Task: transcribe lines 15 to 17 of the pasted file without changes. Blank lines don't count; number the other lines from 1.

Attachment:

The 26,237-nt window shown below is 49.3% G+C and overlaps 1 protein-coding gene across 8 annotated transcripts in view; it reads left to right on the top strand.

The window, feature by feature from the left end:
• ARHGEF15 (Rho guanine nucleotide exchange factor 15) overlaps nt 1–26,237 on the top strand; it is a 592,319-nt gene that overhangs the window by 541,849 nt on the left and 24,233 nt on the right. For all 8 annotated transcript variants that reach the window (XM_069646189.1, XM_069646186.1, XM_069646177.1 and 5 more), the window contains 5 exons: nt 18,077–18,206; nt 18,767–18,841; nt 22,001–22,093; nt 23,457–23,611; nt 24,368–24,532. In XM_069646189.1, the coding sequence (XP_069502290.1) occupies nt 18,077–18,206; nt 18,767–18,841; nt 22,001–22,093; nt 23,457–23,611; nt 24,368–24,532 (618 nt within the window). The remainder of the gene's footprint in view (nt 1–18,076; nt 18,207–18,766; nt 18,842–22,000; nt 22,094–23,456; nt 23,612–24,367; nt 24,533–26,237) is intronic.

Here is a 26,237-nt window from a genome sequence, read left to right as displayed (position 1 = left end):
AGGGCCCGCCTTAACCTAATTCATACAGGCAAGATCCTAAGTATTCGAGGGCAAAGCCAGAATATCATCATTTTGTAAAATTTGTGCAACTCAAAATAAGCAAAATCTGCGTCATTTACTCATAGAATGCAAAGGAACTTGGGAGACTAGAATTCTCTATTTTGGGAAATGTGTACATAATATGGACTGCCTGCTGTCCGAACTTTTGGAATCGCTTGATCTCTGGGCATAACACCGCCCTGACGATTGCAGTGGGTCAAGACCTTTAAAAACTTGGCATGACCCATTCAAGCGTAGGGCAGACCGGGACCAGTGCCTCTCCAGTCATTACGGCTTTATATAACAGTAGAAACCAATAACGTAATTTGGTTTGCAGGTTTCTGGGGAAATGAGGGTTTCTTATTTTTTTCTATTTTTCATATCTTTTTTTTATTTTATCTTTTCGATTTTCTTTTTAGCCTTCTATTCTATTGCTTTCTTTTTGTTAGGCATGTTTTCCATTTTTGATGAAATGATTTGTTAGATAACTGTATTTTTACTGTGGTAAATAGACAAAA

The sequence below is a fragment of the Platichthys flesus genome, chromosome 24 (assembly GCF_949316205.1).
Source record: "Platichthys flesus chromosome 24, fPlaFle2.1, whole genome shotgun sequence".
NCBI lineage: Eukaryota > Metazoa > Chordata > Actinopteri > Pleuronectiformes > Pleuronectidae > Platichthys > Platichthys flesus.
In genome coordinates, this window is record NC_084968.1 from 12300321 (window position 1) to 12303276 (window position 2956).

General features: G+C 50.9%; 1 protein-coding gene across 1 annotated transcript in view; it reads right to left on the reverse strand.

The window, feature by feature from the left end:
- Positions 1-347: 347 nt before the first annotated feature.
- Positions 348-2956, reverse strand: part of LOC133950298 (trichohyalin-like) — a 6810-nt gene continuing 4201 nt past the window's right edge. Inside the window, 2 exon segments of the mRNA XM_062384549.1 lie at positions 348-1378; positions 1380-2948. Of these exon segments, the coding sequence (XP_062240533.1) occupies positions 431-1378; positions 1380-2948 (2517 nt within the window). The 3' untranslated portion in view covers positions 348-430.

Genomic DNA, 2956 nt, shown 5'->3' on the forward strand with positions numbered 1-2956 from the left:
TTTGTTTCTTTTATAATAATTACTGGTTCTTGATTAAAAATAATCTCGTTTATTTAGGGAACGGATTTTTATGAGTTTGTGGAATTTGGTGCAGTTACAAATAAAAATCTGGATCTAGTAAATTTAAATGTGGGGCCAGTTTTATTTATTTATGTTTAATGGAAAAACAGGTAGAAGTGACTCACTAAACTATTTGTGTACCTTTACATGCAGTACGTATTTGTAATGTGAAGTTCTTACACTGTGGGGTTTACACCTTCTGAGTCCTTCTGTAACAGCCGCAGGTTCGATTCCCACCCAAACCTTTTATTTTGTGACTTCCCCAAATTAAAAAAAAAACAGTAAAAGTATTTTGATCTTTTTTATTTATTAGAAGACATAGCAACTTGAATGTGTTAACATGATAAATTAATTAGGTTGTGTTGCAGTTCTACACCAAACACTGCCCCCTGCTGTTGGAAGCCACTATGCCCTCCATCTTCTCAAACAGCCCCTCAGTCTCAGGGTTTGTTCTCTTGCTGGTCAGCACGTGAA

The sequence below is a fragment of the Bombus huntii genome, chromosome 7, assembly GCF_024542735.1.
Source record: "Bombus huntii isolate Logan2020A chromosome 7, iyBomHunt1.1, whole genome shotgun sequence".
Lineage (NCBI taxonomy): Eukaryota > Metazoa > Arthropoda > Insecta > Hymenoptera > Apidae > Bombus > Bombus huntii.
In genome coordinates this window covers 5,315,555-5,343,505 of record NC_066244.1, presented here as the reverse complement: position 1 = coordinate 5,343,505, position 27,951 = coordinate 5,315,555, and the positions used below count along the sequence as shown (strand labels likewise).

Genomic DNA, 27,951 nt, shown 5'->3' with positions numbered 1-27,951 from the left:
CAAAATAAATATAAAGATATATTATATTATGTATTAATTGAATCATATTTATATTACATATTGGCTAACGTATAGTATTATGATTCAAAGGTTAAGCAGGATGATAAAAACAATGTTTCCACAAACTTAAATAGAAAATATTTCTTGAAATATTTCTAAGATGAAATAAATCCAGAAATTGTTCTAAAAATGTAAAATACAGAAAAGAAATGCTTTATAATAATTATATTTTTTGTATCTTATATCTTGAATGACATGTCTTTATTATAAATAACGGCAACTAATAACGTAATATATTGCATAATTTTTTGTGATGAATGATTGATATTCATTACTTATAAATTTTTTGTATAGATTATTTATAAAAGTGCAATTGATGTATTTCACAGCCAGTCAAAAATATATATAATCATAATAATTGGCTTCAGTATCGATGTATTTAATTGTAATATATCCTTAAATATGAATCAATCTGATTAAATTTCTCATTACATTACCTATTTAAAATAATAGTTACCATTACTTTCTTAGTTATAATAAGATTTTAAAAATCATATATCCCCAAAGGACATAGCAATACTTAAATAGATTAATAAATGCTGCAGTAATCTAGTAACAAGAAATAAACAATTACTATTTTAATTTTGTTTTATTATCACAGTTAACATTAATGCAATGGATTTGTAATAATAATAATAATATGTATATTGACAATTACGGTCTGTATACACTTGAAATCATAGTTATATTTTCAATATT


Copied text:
TTTGTTTCTTTTATAATAATTACTGGTTCTTGATTAAAAATAATCTCGTTTATTTAGGGAACGGATTTTTATGAGTTTGTGGAATTTGGTGCAGTTACAAATAAAAATCTGGATCTAGTAAATTTAAATGTGGGGCCAGTTTTATTTATTTATGTTTAATGGAAAAACAGGTAGAAGTGACTCACTAAACTATTTGTGTACCTTTACATGCAGTACGTATTTGTAATGTGAAGTTCTTACACTGTGGGGTTTACACCTTCTGAGTCCTTCTGTAACAGCCGCAGGTTCGATTCCCACCCAAACCTTTTATTTTGTGACTTCCCCAAATTAAAAAAAAAACAGTAAAAGTATTTTGATCTTTTTTATTTATTAGAAGACATAGCAACTTGAATGTGTTAACATGATAAATTAATTAGGTTGTGTTGCAGTTCTACACCAAACACTGCCCCCTGCTGTTGGAAGCCACTATGCCCTCCATCTTCTCAAACAGCCCCTCAGTCTCAGGGTTTGTTCTCTTGCTGGTCAGCACGTGAA

The sequence below is a fragment of the Bombus huntii genome, chromosome 7, assembly GCF_024542735.1.
Source record: "Bombus huntii isolate Logan2020A chromosome 7, iyBomHunt1.1, whole genome shotgun sequence".